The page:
Second Life is a moldable, social experiment that can do things Twitter or Facebook cannot. Granted, its saddled with the performance issues that come with a world of streaming, three-dimensional material, but Linden Lab has already experimented with embedded players that shine light on a possible browser-based future. As PCs become cheaper and the magical tubes that carry our internet become fatter and more affordable, Second Life will benefit by becoming much more accessible. (Beau Hindman)

This particular social experiment is currently celebrating its ninth birthday. Now, for some (dark gray suit reason) Linden Labs decided not to celebrate the event as it has in past years. Previously the Labs provided land and resources for Second Life users and encouraged them to fire up their imaginations to celebrate with fabulous 3D creations. This year the Labs suggested that the various communities within Second Life should take the theme of community and simply celebrate amongst themselves. (Perhaps the Labs should consult Anders Gronstedt regarding the cut of their suits?) Recognizing that this would mean losing the sense of the greater community, a small group of Second Lifers set about organizing the giant birthday bash known as SL9B without Labs support.

Birthday cake stage by Mikati Slade
Birthday Cake Stage by Mikati Slade: SL9B

Within five weeks they found sponsors; trained volunteers; handed donated land over to builders; enrolled the help of code scripters; set up exhibit spaces for shop keepers, community groups and artists; they then promoted the whole shebang with the help of Second Life bloggers. The result is visible this week across 20 sims displaying 300 diverse exhibits and includes stages for musicians performing live music. Many different communities use the virtual world and with the help of hundreds of volunteers plus in-world social networking tools (as well as external social media) this amazing feat has been pulled off. Intriguing to consider that the virtual world is the perfect place to render the concept of community in three dimensions. The event ends on June 27th, 2012. Take a walk around the idea soon!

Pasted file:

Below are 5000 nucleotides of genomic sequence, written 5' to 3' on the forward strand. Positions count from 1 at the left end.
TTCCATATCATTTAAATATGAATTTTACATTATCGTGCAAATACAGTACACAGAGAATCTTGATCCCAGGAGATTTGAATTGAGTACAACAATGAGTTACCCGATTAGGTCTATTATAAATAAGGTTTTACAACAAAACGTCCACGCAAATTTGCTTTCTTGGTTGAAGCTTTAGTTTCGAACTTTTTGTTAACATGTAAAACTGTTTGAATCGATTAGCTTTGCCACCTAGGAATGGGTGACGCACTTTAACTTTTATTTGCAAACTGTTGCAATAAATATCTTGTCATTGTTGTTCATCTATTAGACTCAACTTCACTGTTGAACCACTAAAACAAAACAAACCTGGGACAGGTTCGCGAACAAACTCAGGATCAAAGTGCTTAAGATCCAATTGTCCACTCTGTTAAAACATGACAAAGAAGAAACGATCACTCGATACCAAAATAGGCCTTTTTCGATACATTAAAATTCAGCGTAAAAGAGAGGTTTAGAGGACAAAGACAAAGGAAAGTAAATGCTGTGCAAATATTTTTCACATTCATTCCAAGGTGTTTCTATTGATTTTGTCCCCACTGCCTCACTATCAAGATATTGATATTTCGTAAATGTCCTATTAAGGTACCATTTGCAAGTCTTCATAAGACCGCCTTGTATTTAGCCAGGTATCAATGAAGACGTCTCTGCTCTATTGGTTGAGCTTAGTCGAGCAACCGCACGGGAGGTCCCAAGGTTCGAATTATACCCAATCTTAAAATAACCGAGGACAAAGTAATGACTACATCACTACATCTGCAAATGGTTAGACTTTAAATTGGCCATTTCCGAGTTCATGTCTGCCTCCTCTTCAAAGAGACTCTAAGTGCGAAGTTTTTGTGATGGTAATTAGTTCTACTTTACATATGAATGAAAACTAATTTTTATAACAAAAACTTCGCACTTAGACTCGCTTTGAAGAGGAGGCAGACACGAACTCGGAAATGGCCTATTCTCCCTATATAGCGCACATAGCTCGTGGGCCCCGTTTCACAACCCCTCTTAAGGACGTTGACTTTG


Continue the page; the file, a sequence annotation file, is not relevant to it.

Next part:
SLurls to locations featured in this post:
2SPS Gallery by Soul Yheng and Sandralee Palianta http://slurl.com/secondlife/FruitIslands%20SL9B%20Fun/29/189/21/ 

Future Communities by noke yuitza
http://slurl.com/secondlife/Dreamseeker%20SL9B%20Nove/49/57/22/ 

Tree of Faces by Cherry Manga
http://slurl.com/secondlife/SL9B%20By%20Us2%20/86/164/21/